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Vyrnwy Aqueduct and Carreghofa Walk

A delightful walk beside arguably the most beautiful section of the Montgomery Canal, including its biggest engineering structure and other fascinating historical features


IWA Shrewsbury District & North Wales Branch



1.6km (1 mile)



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This scenic walk is located on the England–Wales border, between Oswestry and Welshpool.

Walk Details


This walk has a typical rural towpath, a narrow path on grass.


At Williams Bridge, where the B4398 crosses the line of the canal, there are a few spaces for cars to park.


Toilet facilities are available at Heritage Centre when open.

Vyrnwy Aqueduct and Carreghofa Walk Map

Find directions to the Activity

Begin The Walk

1. Carreghofa

After parking at Williams Bridge, walk south to the Aqueduct and a little beyond, then return and go north to Carreghofa. 


2. The Montgomeryshire Canal

The Montgomeryshire Canal was a locally-financed canal built primarily to convey limestone from Llanymynech and coal from Chirk and Morda to limekilns along its route.  Most of the settlements on the Montgomeryshire Canal had limekilns.   The quicklime made in them was used on the land to improve agricultural yields and also in making mortar for the building industry.

3. Just beyond the aqueduct

Newbridge wharf, a former coal wharf, is on the opposite side to the towpath at the southern end of the Vyrnwy Aqueduct.

4. The crossing of the River Vyrnwy

The River Vyrnwy joins the river Severn four miles to the east.

This section of the Montgomeryshire Canal has the greatest concentration in Western Europe of floating water plantain (Luronium natans), an internationally rare plant.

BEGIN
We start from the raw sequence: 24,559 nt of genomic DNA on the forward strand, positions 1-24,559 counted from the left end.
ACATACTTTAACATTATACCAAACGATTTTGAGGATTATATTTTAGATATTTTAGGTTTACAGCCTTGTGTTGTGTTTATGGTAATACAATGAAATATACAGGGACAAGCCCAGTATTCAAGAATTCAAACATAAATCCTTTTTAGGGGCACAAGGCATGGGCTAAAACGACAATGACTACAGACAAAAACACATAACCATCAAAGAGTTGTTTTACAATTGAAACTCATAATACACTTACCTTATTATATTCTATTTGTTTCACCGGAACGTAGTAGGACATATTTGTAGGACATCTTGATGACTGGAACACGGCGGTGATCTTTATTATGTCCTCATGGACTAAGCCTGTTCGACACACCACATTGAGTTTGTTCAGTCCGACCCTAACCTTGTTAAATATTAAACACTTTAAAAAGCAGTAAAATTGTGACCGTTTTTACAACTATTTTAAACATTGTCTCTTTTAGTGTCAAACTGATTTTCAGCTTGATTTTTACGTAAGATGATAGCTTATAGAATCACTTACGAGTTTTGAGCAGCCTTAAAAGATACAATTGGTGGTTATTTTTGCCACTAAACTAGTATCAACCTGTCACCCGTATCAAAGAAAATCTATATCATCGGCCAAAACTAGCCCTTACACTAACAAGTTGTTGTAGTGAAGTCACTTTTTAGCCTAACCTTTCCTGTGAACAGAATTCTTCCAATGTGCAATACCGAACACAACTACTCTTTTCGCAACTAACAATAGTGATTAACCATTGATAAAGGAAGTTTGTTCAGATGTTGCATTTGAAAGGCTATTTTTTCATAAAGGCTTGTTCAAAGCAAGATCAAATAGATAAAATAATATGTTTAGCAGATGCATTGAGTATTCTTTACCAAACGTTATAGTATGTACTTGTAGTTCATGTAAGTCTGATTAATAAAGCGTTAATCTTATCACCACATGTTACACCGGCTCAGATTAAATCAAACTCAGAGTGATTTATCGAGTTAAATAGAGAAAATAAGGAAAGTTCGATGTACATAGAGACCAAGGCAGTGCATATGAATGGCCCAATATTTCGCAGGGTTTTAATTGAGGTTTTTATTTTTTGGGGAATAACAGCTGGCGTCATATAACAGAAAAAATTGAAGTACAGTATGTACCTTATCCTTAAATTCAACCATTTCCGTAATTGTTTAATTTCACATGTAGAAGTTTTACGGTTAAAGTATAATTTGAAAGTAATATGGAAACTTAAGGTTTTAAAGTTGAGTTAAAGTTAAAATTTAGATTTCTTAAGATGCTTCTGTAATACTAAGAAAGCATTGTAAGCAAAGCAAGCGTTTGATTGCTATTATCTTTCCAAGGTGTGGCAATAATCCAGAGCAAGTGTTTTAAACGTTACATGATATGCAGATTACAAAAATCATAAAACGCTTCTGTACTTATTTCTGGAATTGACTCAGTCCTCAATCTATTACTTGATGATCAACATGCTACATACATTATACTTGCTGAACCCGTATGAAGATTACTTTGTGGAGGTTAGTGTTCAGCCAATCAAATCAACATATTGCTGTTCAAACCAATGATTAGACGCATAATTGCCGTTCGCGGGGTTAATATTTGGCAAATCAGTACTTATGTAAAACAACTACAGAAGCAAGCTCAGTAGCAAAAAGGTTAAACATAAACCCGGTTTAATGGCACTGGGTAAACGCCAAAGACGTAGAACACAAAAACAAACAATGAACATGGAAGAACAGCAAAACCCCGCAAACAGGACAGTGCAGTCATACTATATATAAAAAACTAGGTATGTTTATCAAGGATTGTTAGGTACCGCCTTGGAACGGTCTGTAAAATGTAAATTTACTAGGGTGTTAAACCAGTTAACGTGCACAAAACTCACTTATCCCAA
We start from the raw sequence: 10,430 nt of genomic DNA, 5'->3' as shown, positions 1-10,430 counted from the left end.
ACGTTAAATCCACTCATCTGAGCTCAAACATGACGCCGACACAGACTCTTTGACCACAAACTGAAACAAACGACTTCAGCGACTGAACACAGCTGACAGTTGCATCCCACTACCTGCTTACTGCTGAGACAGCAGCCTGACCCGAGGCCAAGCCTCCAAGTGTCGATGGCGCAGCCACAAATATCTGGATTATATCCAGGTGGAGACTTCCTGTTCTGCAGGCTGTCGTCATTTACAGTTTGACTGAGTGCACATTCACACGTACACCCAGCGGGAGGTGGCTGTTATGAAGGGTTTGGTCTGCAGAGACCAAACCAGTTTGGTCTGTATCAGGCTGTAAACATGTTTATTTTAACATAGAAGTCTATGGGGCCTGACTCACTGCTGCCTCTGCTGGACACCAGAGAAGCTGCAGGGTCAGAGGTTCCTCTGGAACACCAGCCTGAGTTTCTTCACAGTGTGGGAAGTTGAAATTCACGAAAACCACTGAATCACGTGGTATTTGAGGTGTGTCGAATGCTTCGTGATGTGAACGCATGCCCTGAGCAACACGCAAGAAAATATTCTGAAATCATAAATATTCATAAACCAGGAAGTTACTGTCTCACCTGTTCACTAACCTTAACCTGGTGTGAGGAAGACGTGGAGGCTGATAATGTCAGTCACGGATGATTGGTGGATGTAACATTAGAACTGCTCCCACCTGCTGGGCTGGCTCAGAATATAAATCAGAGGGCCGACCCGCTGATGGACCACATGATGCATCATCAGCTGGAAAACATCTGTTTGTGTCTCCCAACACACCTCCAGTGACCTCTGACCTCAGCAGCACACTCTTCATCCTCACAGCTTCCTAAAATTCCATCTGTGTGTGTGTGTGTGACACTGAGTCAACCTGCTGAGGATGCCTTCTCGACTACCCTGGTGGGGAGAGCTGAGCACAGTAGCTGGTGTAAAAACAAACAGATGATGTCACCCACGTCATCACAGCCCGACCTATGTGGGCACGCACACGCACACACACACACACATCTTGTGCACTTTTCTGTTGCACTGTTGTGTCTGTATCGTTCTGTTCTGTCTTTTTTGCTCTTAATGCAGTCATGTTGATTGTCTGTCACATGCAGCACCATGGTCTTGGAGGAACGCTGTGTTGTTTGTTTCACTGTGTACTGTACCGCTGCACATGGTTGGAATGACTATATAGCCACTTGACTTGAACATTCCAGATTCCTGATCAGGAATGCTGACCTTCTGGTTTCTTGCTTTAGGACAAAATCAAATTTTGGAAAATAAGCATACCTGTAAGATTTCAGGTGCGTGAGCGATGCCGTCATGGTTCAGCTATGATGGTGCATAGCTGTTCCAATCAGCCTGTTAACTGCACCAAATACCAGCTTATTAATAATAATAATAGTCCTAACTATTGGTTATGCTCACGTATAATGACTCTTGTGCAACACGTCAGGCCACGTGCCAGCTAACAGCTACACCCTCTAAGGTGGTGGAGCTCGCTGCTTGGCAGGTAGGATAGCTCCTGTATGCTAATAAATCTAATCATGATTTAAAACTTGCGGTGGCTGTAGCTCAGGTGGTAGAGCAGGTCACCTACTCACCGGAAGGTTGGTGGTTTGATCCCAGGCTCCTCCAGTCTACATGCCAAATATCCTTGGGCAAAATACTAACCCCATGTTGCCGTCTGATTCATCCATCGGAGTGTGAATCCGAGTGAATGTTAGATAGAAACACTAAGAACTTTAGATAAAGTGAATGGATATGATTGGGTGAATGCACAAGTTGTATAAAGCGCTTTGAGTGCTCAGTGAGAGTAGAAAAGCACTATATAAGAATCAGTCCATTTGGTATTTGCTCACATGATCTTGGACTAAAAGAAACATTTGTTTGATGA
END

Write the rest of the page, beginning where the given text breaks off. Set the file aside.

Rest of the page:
5. Carreghofa Locks

Carreghofa Locks have the distinctive Montgomeryshire Canal paddle gear designed by George Buck.  Although padlocked, it still works, though it gives fast and turbulent water flows which are potentially dangerous for inexperienced users.  The locks were restored by volunteers and were reopened in 1986.

6. Llanymynech

Limestone from the quarries in the hill above was brought by tramroads to Llanymynech wharf then loaded into boats to be taken to kilns along both the Ellesmere and Montgomeryshire Canals.  Limestone was also transported to ironworks including, after the opening of the Birmingham & Liverpool Junction Canal, to the east Shropshire industrial area.

The railway arrived in Llanymynech in 1860.  A long siding was built to a large top-fed lime kiln, and towards the end of the 19th century the Warren kiln (a continuously burning kiln) was constructed.  Railway competition severely hit the canal’s limestone trade, and the tramroads were both closed by 1899.

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